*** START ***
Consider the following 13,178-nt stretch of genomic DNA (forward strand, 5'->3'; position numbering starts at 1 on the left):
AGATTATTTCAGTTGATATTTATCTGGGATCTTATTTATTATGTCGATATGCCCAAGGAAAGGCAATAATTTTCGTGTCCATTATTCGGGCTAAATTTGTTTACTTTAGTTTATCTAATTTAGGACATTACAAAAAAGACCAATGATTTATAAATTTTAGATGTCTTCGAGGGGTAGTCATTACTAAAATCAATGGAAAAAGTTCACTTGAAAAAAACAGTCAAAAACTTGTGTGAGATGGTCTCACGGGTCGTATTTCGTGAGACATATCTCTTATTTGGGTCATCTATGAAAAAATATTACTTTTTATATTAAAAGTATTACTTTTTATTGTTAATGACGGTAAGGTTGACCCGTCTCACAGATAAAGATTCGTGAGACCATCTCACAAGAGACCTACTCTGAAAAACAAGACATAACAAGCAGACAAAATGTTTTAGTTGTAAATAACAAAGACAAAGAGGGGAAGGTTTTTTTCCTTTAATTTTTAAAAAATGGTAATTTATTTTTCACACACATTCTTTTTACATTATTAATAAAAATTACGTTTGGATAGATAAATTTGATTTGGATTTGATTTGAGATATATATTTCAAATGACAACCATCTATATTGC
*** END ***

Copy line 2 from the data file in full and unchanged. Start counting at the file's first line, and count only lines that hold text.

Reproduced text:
AGATTATTTCAGTTGATATTTATCTGGGATCTTATTTATTATGTCGATATGCCCAAGGAAAGGCAATAATTTTCGTGTCCATTATTCGGGCTAAATTTGTTTACTTTAGTTTATCTAATTTAGGACATTACAAAAAAGACCAATGATTTATAAATTTTAGATGTCTTCGAGGGGTAGTCATTACTAAAATCAATGGAAAAAGTTCACTTGAAAAAAACAGTCAAAAACTTGTGTGAGATGGTCTCACGGGTCGTATTTCGTGAGACATATCTCTTATTTGGGTCATCTATGAAAAAATATTACTTTTTATATTAAAAGTATTACTTTTTATTGTTAATGACGGTAAGGTTGACCCGTCTCACAGATAAAGATTCGTGAGACCATCTCACAAGAGACCTACTCTGAAAAACAAGACATAACAAGCAGACAAAATGTTTTAGTTGTAAATAACAAAGACAAAGAGGGGAAGGTTTTTTTCCTTTAATTTTTAAAAAATGGTAATTTATTTTTCACACACATTCTTTTTACATTATTAATAAAAATTACGTTTGGATAGATAAATTTGATTTGGATTTGATTTGAGATATATATTTCAAATGACAACCATCTATATTGC